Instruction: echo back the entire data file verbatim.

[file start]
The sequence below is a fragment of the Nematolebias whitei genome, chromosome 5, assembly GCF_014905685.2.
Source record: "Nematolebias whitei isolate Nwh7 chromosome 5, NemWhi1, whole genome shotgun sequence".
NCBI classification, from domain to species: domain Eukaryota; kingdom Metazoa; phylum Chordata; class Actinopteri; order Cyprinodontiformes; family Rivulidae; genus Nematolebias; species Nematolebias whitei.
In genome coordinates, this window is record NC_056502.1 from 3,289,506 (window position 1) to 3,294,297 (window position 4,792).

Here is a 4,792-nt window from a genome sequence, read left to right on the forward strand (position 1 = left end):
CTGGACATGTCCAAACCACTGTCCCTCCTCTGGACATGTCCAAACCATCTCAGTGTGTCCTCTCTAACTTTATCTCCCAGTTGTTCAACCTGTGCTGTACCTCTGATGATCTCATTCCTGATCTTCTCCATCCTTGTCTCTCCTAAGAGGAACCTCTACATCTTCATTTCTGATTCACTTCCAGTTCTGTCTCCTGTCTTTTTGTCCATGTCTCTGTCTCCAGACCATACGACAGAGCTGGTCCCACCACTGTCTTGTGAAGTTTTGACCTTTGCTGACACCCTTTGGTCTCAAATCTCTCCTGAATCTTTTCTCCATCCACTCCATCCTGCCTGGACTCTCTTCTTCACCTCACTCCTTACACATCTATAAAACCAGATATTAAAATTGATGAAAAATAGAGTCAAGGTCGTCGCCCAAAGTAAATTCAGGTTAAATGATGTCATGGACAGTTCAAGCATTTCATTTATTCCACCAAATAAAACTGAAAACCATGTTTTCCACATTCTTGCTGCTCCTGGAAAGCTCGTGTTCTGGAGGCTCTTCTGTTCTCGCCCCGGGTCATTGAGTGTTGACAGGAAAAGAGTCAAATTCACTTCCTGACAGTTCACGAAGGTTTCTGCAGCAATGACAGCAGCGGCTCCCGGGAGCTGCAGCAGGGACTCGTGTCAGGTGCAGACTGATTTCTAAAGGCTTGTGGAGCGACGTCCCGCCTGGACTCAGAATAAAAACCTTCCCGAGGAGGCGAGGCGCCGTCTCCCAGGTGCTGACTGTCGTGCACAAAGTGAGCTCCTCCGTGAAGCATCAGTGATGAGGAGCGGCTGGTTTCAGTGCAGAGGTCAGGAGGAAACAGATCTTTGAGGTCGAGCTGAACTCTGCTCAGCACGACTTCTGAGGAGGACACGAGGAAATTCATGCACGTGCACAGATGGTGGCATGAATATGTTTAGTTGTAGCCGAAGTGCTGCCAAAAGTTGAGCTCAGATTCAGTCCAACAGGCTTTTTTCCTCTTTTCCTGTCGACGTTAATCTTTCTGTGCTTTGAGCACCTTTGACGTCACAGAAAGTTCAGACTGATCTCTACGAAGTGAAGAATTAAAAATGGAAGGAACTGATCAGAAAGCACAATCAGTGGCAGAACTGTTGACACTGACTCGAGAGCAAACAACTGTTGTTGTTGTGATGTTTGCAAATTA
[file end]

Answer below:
The sequence below is a fragment of the Nematolebias whitei genome, chromosome 5, assembly GCF_014905685.2.
Source record: "Nematolebias whitei isolate Nwh7 chromosome 5, NemWhi1, whole genome shotgun sequence".
NCBI classification, from domain to species: domain Eukaryota; kingdom Metazoa; phylum Chordata; class Actinopteri; order Cyprinodontiformes; family Rivulidae; genus Nematolebias; species Nematolebias whitei.
In genome coordinates, this window is record NC_056502.1 from 3,289,506 (window position 1) to 3,294,297 (window position 4,792).

Here is a 4,792-nt window from a genome sequence, read left to right on the forward strand (position 1 = left end):
CTGGACATGTCCAAACCACTGTCCCTCCTCTGGACATGTCCAAACCATCTCAGTGTGTCCTCTCTAACTTTATCTCCCAGTTGTTCAACCTGTGCTGTACCTCTGATGATCTCATTCCTGATCTTCTCCATCCTTGTCTCTCCTAAGAGGAACCTCTACATCTTCATTTCTGATTCACTTCCAGTTCTGTCTCCTGTCTTTTTGTCCATGTCTCTGTCTCCAGACCATACGACAGAGCTGGTCCCACCACTGTCTTGTGAAGTTTTGACCTTTGCTGACACCCTTTGGTCTCAAATCTCTCCTGAATCTTTTCTCCATCCACTCCATCCTGCCTGGACTCTCTTCTTCACCTCACTCCTTACACATCTATAAAACCAGATATTAAAATTGATGAAAAATAGAGTCAAGGTCGTCGCCCAAAGTAAATTCAGGTTAAATGATGTCATGGACAGTTCAAGCATTTCATTTATTCCACCAAATAAAACTGAAAACCATGTTTTCCACATTCTTGCTGCTCCTGGAAAGCTCGTGTTCTGGAGGCTCTTCTGTTCTCGCCCCGGGTCATTGAGTGTTGACAGGAAAAGAGTCAAATTCACTTCCTGACAGTTCACGAAGGTTTCTGCAGCAATGACAGCAGCGGCTCCCGGGAGCTGCAGCAGGGACTCGTGTCAGGTGCAGACTGATTTCTAAAGGCTTGTGGAGCGACGTCCCGCCTGGACTCAGAATAAAAACCTTCCCGAGGAGGCGAGGCGCCGTCTCCCAGGTGCTGACTGTCGTGCACAAAGTGAGCTCCTCCGTGAAGCATCAGTGATGAGGAGCGGCTGGTTTCAGTGCAGAGGTCAGGAGGAAACAGATCTTTGAGGTCGAGCTGAACTCTGCTCAGCACGACTTCTGAGGAGGACACGAGGAAATTCATGCACGTGCACAGATGGTGGCATGAATATGTTTAGTTGTAGCCGAAGTGCTGCCAAAAGTTGAGCTCAGATTCAGTCCAACAGGCTTTTTTCCTCTTTTCCTGTCGACGTTAATCTTTCTGTGCTTTGAGCACCTTTGACGTCACAGAAAGTTCAGACTGATCTCTACGAAGTGAAGAATTAAAAATGGAAGGAACTGATCAGAAAGCACAATCAGTGGCAGAACTGTTGACACTGACTCGAGAGCAAACAACTGTTGTTGTTGTGATGTTTGCAAATTA